Father Pat's Pastoral Ponderings
Saint Mary of Egypt
April 5, 2009
Even at a cursory reading of the Acts of the Apostles one notices the Lord's reluctance—if that is the word we want—to deal with people one-to-one, bypassing the normal forms of human mediation.
Oh, the Lord does speak directly to individuals, to be sure. For example, He gives Philip a special message to guarantee his encounter with the Ethiopian pilgrim (8:26-29). The Lord likewise speaks to Saul of Tarsus in a very direct and immediate way, both before his conversion (9:4; 22:7; 26:14) and afterwards (16:7-9; 18:9-10; 27:23-24). The Lord does the same with both Peter (10:13,19; 11:7) and Cornelius (10:3,22,30-31).
However, these examples, in which the Lord speaks directly to individuals, are not only exceptional in the Acts of the Apostles, they also appear in contexts that prove them to be exceptions.
Let us consider, for instance, the several "personal" revelations connected with Peter and Cornelius. These revelations are treated as preliminary and preparatory for the more significant meeting between these two men.
To perceive this to be the case, consider a substitute narrative. Instead of telling Cornelius, "Send therefore to Joppa and call Simon here, whose surname is Peter" (10:32), the angel who spoke to him could just as easily have said, "God anointed Jesus of Nazareth with the Holy Spirit and with power" (10:38). In other words, Cornelius could have received the Gospel immediately and directly, instead of hearing it from Peter. The whole business could have been handled without further complication. Yet, The Lord chose to effect the conversion of Cornelius through human mediation, not by a direct revelation from on high.
Very much the same is true in the case of Philip and the Ethiopian: The angel who told Philip, "Arise and go toward the south," could just as easily have inquired of the Ethiopian, “Do you understand what you are reading?”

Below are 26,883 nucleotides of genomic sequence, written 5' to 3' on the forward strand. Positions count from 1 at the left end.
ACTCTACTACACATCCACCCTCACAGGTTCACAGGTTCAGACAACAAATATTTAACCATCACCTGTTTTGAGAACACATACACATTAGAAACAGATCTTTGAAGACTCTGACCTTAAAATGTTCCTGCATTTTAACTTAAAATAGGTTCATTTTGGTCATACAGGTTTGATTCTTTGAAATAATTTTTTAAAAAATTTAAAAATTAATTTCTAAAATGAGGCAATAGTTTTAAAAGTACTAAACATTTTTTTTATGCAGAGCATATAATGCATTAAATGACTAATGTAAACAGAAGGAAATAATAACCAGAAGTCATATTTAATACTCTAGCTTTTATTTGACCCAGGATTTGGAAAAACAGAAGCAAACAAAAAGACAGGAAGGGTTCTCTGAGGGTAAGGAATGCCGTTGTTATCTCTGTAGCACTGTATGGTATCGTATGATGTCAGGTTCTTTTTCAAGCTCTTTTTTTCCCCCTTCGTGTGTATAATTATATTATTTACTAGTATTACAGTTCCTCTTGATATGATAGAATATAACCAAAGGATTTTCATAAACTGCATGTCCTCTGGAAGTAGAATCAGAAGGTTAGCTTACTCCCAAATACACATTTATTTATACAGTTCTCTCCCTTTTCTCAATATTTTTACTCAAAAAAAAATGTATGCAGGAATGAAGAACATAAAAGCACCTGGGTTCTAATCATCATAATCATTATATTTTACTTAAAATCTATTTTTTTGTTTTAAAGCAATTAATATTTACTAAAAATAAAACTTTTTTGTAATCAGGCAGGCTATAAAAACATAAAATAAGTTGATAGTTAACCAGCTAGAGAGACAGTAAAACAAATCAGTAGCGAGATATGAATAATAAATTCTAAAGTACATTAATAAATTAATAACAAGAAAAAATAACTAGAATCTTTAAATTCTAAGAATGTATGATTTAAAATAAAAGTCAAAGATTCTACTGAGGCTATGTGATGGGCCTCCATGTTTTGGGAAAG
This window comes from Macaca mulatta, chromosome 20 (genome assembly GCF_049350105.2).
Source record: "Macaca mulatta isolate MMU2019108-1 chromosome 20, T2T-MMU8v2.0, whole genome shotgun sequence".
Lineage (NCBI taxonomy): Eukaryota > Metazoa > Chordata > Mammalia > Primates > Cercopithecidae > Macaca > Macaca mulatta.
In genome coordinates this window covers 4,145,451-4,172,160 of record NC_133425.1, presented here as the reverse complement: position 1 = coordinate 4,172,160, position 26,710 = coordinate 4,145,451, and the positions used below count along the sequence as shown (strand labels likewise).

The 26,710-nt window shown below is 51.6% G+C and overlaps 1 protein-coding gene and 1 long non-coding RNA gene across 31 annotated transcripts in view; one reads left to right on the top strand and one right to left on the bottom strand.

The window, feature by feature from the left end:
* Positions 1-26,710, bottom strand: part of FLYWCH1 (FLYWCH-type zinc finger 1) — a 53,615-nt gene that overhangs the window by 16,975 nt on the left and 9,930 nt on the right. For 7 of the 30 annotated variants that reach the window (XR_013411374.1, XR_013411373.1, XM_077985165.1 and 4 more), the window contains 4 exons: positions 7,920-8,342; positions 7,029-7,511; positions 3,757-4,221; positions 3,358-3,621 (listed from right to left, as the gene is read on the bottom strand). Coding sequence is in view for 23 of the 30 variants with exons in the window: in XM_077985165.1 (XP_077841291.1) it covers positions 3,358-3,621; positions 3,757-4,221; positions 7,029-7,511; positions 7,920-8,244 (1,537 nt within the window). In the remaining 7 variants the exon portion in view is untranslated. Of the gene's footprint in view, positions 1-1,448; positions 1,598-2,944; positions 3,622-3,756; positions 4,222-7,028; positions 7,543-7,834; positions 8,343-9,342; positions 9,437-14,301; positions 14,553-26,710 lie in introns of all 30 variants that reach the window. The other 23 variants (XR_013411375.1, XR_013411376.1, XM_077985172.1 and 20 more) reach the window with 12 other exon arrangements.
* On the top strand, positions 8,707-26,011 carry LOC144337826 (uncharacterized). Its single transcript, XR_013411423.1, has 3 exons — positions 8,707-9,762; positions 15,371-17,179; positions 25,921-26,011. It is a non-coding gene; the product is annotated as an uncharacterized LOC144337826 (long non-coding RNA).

Clearest of all, I suppose, is the case of St. Paul's conversion. In view of the Apostle's claim to have been instructed by the Lord directly (Galatians 1:12), a close look at the recorded circumstances of that conversion is warranted. It will preserve us, I believe, from misinterpreting Paul’s claim.
Consider the historical context: Saul the Pharisee was on his way to Damascus, "breathing threats and murder against the disciples of the Lord" (9:1; cf. 22:19; 26:11; 1 Corinthians 15:9; Philippians 3:6; 1 Timothy 1:13). All at once, Jesus addressed him, calling him by name and summoning him to repentance.
It was in this direct encounter that Saul requested specific directions for his life: "Lord, what do You want me to do?" (9:6; 22:10) But this request the Lord refused to grant. Instead, Saul was told, "Arise and go into Damascus, and there you will be told all things which are appointed for you to do" (9:10; 22:10).
I mention the Lord’s refusal here in connection with the "low ecclesiology"—rather popular these days—in which the believer is related to Jesus first, and to the Church second. Let me say that this is not what we find in the Acts of the Apostles.
In this passage Jesus asserts, in effect, "I refuse to say another word to you, Saul of Tarsus. Get yourself into Damascus and consult those people you were on your way to persecute. You humble your soul to the authority of My Church, because your ill treatment of those Christians was inflicted on Me. I will not deal with you directly. Those people in Damascus speak for Me." The tone and message of this text in Acts indicates, I submit, a "high ecclesiology," in which the believer is normally related to Jesus within the institutional context of His Church, later described by Paul as “the pillar and ground of the truth” (1 Timothy 3:15).
St. Augustine correctly perceived why the biblical God is "reluctant," as a general rule, to instruct men directly. It would betray, he said, man's corporate nature, which is also the condition of the Church. He wrote, "The state of our race would have been more seriously impaired, had God not chosen to use men as the ministers of His Word to other men." The very intent of that Word, he said, is to unite the hearers together in the one body of Jesus' Church, His temple. "Moreover," wrote Augustine, "love itself, which ties men together in the bond of unity, would have no means of pouring soul into soul, and, as it were, mingling them to one another, if men never learned anything from their fellow men" (De Doctrina Christiana, Preface, 6).